Parliament has this evening passed the Excise Duty Act 2014, endorsing new taxes on both social media and 1% tax on all mobile money transactions.

This was after the MPs approved the report by Finance Committee of Parliament that recommended to have the taxes imposed.

Government through the Ministry of Finance tabled a proposal before Parliament to impose a new tax on telecommunications service operators providing data for accessing over the top services to account and pay excise duty on access of Over The Top Services (OTT).

In the proposed amendment, social media users are to pay Shs200 daily with Government projecting to collect Shs284Bn and Government said that whereas the telephone users are paying taxes through voice calls and texts, the social media users through Whats App, Skype, are using the same services, yet they aren’t paying taxes.

In their report, the termed the current trend as unfair and inequitable for consumers who buy airtime and use it to make voice calls compared to those who buy internet data and make voice calls.

There was a back and forth debate over the matter with MPs divided over the matter where the Opposition MPs deemed the tax proposal as double payment, while their counterparts the NRM supported the move saying social media tax is aimed at broadening the tax base.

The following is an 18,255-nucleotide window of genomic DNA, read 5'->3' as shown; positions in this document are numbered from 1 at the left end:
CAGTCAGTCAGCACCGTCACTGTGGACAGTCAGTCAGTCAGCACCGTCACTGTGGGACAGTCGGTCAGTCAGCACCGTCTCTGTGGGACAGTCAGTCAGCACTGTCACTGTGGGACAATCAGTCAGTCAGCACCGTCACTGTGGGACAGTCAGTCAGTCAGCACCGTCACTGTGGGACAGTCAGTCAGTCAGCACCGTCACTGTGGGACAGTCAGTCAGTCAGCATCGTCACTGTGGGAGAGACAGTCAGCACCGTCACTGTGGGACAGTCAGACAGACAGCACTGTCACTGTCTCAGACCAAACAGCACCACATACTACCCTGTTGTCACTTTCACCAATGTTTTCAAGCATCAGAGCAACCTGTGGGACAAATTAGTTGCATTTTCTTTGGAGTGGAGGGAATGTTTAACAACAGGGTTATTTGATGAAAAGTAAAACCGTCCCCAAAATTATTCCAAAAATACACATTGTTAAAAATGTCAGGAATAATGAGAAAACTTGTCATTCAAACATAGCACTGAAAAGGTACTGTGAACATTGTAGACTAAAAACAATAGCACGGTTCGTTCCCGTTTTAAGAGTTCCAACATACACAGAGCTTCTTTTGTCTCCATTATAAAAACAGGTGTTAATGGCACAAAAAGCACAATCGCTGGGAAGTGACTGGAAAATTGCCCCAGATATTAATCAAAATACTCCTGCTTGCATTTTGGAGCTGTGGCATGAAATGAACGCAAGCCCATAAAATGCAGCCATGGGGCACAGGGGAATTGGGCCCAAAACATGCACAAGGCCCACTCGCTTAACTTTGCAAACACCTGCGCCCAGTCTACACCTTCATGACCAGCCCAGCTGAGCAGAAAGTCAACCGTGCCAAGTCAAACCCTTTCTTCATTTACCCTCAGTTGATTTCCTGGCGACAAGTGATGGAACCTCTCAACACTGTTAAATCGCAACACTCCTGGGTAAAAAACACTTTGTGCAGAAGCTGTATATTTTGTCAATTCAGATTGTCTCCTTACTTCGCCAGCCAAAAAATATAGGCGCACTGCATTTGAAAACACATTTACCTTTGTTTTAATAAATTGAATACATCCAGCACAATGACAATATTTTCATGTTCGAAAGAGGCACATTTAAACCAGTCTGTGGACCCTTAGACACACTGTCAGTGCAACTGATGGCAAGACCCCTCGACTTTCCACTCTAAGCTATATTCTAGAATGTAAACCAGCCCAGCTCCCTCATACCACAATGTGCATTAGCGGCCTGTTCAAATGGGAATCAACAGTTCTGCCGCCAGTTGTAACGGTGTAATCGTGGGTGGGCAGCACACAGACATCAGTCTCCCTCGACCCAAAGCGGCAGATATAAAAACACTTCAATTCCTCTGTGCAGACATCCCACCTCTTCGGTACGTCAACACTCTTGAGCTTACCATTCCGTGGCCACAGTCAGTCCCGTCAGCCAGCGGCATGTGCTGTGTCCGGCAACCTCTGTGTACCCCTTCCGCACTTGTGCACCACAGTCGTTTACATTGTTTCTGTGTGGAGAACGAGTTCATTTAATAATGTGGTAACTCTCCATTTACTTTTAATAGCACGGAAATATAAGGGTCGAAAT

Although Government had proposed exemption on excise duty have an exception on research and education, the Committee rejected this, arguing that it won’t be easy to know which of the users is using social media for both research and education or those using it for leisure.

Government had also proposed to introduce 1% excise duty tax on the value of mobile money transactions of receiving, payments and withdraws and Shs115Bn is expected to be collected from this new tax policy.

The Committee yet again supported the proposal on ground that money has migrated from the traditional payment systems like banks to the digital platforms and there is need for the tax man to reach that same platform.

The Committee report highlighted that using mobile money is a choice as there are other methods of payment which are already attracting taxes.

A section of MPs opposed the new tax saying it is intended to strangle the poor Ugandans, yet another group fired back saying the poor people also demand for services and these shouldn’t be exempted from paying taxes just because they are poor.

At the time of the voting, there were mixed voices on the matter and the division was witnessed during the voting where those opposed were in equal number with those seconding the move.

Deputy Speaker, Jacob Oulanyah later announced that those in support of the proposals had taken the day.


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